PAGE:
Commemorating the Accomplishments of Women within the YMCA Movement
In honor of Women’s History Month, the Y is honored to commemorate and celebrate female figures within the history of the YMCA movement who were vital to the success and empowerment of all current and future women leaders in the Y.
Ellen Brown was the first female YMCA employee in 1886 when she was hired to serve as the “boys work secretary.” Brown taught a night class at the Y that grew so rapidly, it eventually became a whole department!
As part of the YMCA’s massive World War, I support effort, Addie Hunton was one of only three African American women assigned to serve over 200,000 segregated Black troops stationed in France. Hunton was also YWCA secretary for Black student work and vice president of the NAACP.
Marguerite Cockett graduated from Women’s Medical College of Pennsylvania in 1905. In 1916 she bought a car and brought it to France where she worked as an ambulance driver under the American Fund for French Wounded. She spent three months in Serbia establishing a French-Serbian hospital and served on a hospital ship in the Mediterranean. In 1917 she established the first canteen under the YMCA American Expeditionary Forces.
Fighting to improve the status of women in the YMCA, Winifred Colton began her extensive YMCA career as women’s and girls’ work secretary at the YMCA of Metro Chicago. In 1957, the YMCA’s National Council’s statement of purpose no longer applied to “males only,” and Colton became the first woman professional on the national staff.
Xinia Brenes Jenkins
One of the founding members of the San Jose YMCA, Xinia Brenes Jenkins was deeply involved in the Costa Rican Catholic youth movement. The Latin American Confederation of YMCAs reached out to Jenkins for her assistance in instituting a national Costa Rican YMCA. Jenkins’s work for the Costa Rican YMCA focused on providing programs for refugees, relief for those affected by housing shortages, and offering vocational skills training for women and agricultural skills training for Costa Rican natives.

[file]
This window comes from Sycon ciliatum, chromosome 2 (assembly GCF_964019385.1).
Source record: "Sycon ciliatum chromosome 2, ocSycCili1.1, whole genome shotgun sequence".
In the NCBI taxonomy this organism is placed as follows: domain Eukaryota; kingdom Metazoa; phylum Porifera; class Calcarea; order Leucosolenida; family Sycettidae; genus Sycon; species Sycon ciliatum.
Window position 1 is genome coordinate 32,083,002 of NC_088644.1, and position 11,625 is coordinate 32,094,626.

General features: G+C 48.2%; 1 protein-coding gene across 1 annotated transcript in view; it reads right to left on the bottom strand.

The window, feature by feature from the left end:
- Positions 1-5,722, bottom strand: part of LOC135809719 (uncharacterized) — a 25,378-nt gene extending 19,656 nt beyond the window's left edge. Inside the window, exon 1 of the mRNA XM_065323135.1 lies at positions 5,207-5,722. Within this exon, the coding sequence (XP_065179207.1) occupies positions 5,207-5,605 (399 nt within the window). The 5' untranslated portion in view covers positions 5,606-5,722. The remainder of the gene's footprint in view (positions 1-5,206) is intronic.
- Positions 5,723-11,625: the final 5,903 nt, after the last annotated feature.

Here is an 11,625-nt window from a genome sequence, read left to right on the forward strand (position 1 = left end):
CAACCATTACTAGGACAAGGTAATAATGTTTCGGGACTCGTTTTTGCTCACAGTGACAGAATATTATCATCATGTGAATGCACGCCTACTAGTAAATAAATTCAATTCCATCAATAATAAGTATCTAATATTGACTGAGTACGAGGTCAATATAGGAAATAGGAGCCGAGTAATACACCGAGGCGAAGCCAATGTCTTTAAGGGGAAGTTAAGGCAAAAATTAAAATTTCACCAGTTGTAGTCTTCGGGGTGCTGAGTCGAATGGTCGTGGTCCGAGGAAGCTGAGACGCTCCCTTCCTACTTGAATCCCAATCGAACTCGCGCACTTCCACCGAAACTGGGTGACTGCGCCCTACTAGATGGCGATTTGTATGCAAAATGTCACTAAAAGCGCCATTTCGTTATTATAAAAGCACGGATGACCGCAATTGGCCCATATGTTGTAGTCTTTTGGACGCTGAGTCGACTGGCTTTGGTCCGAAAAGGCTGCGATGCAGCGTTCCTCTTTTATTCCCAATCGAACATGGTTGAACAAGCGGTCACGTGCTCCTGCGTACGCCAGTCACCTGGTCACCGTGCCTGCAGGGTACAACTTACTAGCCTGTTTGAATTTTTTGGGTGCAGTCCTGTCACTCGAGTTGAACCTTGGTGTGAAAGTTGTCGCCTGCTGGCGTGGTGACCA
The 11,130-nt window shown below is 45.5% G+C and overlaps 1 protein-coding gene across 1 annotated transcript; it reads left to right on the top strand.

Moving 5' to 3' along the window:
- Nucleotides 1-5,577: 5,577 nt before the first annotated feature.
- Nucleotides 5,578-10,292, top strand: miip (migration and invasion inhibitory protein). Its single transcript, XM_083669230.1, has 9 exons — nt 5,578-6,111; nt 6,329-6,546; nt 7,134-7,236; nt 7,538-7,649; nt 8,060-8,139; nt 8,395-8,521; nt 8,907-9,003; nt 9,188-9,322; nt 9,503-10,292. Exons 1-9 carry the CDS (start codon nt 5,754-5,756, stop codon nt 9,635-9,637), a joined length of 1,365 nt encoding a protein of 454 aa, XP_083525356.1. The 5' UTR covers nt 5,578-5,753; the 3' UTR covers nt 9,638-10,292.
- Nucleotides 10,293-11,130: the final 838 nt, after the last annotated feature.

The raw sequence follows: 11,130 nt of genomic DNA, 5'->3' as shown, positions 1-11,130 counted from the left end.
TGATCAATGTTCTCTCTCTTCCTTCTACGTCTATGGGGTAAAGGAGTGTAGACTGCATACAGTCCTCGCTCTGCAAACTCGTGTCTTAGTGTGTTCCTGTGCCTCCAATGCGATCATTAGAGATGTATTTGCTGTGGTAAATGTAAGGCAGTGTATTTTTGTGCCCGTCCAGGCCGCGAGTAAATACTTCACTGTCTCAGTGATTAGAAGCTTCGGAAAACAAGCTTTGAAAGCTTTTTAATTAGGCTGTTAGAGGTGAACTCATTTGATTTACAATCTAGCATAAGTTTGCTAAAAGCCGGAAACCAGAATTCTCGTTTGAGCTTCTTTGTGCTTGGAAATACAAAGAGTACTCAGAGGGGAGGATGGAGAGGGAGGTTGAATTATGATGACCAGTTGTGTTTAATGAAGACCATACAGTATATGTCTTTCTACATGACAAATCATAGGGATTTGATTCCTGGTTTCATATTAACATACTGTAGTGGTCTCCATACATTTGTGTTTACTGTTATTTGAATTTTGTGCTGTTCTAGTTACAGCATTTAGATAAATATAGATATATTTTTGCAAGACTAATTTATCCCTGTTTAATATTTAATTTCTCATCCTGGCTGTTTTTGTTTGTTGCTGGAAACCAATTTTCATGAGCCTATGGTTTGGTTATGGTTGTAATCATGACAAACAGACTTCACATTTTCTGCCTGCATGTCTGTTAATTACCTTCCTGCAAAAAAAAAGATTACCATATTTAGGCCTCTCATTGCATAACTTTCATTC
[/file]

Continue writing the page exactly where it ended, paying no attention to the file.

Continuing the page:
Violet P. Henry
After holding various executive leadership roles in the Newark and Chicago YMCAs, in 1976, Violet P. Henry became the first woman to be named to a top management position at the Y’s national office. She provided leadership for numerous national and international commissions and committees that worked for the rights of women and people of color.
Wilhelmina “Willie” Aveling
Wilhelmina “Willie” Aveling began her YMCA career as a physical director in Atlantic City. In 1933, she joined the staff of the Chicago Metropolitan YMCA to find ways to improve programs for women and girls. For the next 28 years, she helped develop policies and recruit women leaders within the YMCA movement. She was the first woman to be inducted into the YMCA National Hall of Fame.